However, his unexpected departure has left behind a chill wind of change blowing through the organisation, an unwelcome legacy for those working in the BOA's headquarters in London's Charlotte Street, where chief executive Andy Hunt has embarked on a cost-cutting exercise that could see some losing their jobs.
But in moving so hastily to push through his restructuring plans before the anticipated accession of Lord Coe to the chair, Hunt may well have has put his own role jeopardy.
Coe will be annoyed to learn that as part of the slimming down Hunt apparently intends to axe director of performance Sir Clive Woodward, a figure he much admires and would wish to retain in some capacity, and implement other changes before he stands for election on November 7. The 2012 supremo, who is expected to succeed Lord Moynihan despite a possible challenge from British Hockey chief Richard Leman, is keen to be involved in any shake-up at the BOA but has not been consulted on Hunt's blueprint for rationalisation, which includes merging some top jobs and shedding others up and down the line.
Significantly Hunt, hired by Moynihan from the commercial world to succeed Simon Clegg before the Beijing 2008 Games, strongly resisted attempts to bring forward the election date, thus getting Coe in situ sooner, and is believed to be among those who have urged Leman, a close friend of Moynihan, to stand against him.
If Coe wins, it seems doubtful that Hunt will stay, with Coe looking to earmark Woodward as Chef de Mission for the Sochi Winter Games in 2014 and Rio's 2016 Summer Games, a part-time appointment that would reduce the BOA's hefty wage bill and leave the former England rugby coach free to pursue other lucrative media and sporting interests.
There was great regard for Woodward's liaison role with the athletes as deputy leader to Hunt during 2012, less so for Hunt's, his daily deluge of social media cheerleading parodied by the Twitterati as the work of "Randy Shunt".
In retrospect, Hunt's insistence on being an up-front Chef de Mission – a function he also performed in Beijing and Vancouver – might be viewed as a misjudgement.
You can't be both anchorman and midfielder, as Moynihan himself had intimated when suggesting that even Bill Gates would have found it virtually impossible to fulfil dual roles of Chef de Mission and chief executive at a London Games.
I believe Moynihan was also surprised by Coe's acceptance of the nomination to follow him. "I wouldn't think he'd be interested," he said shaking his head when I asked him about this possibility at the Cinnamon Club lunch he gave the day after the Olympics to announce he was stepping down.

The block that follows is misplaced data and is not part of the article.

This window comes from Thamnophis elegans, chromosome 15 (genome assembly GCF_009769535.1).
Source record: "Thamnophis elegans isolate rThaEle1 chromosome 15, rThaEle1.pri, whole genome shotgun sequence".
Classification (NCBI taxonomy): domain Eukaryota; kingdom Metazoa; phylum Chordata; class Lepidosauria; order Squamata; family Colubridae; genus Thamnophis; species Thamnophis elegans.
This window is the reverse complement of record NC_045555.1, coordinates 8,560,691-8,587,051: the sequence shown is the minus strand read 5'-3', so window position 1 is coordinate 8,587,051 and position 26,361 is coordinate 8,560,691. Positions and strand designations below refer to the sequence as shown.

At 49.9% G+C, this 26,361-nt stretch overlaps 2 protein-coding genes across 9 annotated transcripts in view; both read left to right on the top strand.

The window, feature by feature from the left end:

Interestingly Leman, a British hockey gold medallist and BOA board member, was one of his guests, as was canoeing's Albert Woods, a BOA vice-chairman.
Both were also nominated, but Woods has now withdrawn. As far as we know, Leman continues to stand.
The initial candidate selection, organised by head-hunters Odgers Berndtson, who widely advertised the unpaid post, closed yesterday, but the BOA have until October 7 to receive other nominations from within the organisation.
While obviously Coe would prefer to have a clear run, it is thought that there are constituent members of the BOA who are concerned he would be using the position as a promotional platform for his bid for the bigger prize of the Presidency of the IAAF in 2015.
Their preference could be for someone who currently leads a national sporting body – like, Leman, or rowing's Di Ellis.
There is also another possible scenario: that Coe may be unwilling to contest an election, and backs out.
One hopes this will not be the case because domestically and internationally he is the ideal figurehead to carry Olympism forward after London covered itself in such glory.
Moreover, he is the one person who might facilitate a vital handout for the BOA from his close friends in Government.
Because assuming he does take control, he will inherit a financial situation that is far from healthy, with the BOA heading for an anticipated post-Games deficit of some £2 million ($3.2 million/€2.5 million).